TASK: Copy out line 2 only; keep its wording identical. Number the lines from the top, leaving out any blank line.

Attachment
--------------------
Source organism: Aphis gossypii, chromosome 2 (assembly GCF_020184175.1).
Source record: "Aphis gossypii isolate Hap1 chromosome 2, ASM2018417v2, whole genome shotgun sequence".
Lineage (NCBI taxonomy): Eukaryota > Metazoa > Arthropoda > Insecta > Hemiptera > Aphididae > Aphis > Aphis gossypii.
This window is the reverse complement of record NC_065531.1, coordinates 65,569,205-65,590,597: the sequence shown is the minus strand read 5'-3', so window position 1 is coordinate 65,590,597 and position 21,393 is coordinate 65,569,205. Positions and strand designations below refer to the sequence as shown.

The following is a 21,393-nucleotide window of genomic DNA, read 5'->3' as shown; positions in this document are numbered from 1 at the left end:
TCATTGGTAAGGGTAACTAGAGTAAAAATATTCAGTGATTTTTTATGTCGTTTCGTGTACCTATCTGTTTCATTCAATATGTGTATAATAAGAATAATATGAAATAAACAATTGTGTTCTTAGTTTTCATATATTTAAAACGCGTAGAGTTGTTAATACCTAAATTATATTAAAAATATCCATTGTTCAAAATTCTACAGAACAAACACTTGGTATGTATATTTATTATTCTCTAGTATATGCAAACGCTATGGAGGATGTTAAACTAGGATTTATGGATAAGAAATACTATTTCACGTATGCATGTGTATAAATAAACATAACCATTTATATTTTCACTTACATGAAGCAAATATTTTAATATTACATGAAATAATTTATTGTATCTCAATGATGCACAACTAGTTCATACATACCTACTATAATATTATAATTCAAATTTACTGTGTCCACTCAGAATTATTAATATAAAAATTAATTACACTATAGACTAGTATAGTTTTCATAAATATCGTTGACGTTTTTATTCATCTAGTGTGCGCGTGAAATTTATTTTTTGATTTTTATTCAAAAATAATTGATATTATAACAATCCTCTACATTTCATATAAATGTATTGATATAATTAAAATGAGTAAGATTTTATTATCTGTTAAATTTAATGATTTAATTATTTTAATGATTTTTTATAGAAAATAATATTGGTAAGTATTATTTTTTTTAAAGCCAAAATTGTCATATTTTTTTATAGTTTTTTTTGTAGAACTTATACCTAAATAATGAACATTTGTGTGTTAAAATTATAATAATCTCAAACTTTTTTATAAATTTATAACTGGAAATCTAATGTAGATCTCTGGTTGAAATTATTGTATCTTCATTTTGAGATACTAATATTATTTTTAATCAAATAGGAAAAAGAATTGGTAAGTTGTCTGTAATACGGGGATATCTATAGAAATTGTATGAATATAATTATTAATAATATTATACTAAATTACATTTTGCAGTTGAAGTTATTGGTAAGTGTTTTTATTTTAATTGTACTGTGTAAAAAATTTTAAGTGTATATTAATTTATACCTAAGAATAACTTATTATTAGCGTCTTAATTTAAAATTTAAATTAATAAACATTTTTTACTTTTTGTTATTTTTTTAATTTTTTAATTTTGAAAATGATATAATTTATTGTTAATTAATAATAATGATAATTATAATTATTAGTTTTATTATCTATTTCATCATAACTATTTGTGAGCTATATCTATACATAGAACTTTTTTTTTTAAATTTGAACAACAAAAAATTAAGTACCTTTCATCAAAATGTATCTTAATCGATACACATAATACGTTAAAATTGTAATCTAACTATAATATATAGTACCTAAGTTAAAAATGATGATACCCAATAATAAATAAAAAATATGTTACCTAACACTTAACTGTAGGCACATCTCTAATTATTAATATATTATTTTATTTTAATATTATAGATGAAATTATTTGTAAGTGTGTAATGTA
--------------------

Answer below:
Source record: "Aphis gossypii isolate Hap1 chromosome 2, ASM2018417v2, whole genome shotgun sequence".